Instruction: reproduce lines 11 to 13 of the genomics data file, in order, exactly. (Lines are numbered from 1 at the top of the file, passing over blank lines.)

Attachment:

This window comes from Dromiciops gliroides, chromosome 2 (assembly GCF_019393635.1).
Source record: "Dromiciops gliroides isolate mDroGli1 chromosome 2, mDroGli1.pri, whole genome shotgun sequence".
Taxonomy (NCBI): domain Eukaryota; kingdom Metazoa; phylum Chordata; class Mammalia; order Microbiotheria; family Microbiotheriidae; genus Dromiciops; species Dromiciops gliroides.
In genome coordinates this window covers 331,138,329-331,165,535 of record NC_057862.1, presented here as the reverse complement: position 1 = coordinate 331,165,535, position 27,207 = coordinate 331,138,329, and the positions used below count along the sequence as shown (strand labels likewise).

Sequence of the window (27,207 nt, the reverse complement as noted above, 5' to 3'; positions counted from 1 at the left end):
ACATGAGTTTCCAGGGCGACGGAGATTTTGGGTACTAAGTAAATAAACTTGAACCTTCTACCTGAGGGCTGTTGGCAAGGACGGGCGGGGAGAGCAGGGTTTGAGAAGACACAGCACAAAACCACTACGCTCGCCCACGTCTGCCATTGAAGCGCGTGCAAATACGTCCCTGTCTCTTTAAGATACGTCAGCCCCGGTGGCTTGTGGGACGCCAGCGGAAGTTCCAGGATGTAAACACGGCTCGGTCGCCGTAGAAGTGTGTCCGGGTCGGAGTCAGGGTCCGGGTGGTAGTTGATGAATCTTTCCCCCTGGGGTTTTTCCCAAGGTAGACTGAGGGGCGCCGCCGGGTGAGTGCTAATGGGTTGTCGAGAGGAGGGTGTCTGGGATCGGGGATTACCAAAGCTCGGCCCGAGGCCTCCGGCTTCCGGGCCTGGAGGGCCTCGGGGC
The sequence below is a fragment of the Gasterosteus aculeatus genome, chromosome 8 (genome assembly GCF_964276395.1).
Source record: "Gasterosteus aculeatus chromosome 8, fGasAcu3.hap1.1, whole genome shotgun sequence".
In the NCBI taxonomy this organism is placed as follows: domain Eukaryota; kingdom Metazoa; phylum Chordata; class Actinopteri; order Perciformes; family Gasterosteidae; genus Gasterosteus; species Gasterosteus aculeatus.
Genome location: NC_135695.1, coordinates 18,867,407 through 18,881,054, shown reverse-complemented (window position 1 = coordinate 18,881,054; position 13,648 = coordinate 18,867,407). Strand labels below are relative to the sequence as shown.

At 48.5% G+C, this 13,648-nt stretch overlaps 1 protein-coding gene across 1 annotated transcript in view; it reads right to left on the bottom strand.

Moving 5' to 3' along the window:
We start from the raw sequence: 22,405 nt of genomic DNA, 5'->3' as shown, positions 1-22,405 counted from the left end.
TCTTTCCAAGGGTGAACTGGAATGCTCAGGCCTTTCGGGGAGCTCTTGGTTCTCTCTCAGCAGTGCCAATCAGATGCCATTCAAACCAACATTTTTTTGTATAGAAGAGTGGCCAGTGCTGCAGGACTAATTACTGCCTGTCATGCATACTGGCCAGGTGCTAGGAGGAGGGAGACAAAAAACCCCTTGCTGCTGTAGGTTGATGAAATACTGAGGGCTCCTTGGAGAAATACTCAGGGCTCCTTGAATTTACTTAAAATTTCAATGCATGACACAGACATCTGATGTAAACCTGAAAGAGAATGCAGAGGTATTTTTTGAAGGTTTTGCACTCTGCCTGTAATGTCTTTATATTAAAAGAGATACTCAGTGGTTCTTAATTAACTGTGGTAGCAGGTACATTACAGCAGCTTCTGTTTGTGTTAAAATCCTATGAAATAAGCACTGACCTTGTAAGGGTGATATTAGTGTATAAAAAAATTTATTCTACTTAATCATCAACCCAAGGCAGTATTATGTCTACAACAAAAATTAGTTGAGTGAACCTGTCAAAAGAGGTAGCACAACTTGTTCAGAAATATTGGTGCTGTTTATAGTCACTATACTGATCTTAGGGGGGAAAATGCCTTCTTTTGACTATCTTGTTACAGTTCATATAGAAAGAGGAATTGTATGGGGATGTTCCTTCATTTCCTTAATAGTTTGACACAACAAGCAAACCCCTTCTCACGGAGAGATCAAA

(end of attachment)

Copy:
At 48.5% G+C, this 13,648-nt stretch overlaps 1 protein-coding gene across 1 annotated transcript in view; it reads right to left on the bottom strand.

Moving 5' to 3' along the window:
We start from the raw sequence: 22,405 nt of genomic DNA, 5'->3' as shown, positions 1-22,405 counted from the left end.